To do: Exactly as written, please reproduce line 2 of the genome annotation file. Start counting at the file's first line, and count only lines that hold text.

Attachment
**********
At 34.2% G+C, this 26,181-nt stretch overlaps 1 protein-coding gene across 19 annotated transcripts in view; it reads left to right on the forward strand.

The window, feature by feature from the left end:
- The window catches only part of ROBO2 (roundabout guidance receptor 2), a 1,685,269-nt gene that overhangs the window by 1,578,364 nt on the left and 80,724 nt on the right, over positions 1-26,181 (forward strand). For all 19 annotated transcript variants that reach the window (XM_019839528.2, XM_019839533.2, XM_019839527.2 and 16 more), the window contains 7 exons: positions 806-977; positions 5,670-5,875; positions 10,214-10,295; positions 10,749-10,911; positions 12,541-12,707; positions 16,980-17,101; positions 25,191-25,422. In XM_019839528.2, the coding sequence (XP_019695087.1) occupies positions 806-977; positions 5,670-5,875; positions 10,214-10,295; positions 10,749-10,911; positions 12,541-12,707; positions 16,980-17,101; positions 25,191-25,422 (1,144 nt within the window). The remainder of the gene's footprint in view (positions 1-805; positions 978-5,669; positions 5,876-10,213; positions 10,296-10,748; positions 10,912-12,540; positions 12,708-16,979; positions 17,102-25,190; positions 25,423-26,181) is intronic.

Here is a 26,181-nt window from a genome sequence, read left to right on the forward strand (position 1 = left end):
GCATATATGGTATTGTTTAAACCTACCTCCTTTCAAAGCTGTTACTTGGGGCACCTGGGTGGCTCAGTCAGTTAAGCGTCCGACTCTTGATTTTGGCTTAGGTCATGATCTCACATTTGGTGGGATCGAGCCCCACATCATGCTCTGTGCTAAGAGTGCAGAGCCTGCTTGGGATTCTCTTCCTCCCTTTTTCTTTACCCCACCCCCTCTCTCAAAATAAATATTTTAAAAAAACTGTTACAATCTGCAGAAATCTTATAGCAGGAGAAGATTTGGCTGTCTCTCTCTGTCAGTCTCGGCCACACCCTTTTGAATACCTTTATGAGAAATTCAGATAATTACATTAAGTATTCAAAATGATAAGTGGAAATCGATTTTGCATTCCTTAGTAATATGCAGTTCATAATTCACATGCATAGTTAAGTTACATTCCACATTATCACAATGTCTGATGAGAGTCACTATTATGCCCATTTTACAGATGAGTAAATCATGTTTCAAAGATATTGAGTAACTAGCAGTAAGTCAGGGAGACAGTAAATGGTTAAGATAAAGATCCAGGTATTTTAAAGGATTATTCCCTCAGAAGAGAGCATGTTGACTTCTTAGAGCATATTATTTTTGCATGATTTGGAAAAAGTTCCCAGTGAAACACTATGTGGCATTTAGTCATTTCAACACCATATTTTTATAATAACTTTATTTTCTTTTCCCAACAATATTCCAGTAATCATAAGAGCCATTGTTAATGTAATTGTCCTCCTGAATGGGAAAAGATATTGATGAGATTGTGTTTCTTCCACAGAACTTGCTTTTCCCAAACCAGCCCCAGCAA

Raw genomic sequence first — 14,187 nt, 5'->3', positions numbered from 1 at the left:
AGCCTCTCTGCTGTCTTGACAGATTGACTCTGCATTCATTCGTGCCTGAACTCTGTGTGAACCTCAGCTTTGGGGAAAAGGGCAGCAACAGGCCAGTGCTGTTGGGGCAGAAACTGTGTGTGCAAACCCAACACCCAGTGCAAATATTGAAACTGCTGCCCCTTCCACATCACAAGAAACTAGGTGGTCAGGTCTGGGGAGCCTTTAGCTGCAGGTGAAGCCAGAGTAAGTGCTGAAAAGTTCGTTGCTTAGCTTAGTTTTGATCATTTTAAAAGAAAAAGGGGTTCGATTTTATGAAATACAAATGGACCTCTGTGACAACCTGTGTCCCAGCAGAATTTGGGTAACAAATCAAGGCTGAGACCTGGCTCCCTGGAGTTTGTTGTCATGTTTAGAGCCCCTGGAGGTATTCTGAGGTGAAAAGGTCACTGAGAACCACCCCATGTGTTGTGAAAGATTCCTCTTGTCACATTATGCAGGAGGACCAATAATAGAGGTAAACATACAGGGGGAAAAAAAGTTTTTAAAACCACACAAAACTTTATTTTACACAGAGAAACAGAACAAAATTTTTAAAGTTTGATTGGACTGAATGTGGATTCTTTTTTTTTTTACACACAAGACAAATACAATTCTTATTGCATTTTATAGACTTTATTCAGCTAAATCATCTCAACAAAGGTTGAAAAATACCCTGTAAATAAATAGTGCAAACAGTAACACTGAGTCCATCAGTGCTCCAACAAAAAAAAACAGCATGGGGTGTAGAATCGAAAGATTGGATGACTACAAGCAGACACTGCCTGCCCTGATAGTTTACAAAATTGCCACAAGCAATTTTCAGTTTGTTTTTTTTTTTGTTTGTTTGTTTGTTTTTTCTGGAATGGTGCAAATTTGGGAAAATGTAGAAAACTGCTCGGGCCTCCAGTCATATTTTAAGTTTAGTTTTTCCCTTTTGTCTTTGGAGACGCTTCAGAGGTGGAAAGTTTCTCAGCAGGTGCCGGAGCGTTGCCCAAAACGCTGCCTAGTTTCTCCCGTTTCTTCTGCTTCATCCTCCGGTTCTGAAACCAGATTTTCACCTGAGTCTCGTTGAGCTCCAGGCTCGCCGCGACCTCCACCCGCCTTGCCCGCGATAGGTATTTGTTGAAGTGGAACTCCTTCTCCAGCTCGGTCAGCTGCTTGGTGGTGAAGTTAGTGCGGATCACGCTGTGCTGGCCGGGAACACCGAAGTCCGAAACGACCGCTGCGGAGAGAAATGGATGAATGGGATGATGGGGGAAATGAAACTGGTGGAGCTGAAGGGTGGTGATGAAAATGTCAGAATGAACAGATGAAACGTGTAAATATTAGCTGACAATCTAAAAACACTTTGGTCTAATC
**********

The window, feature by feature from the left end: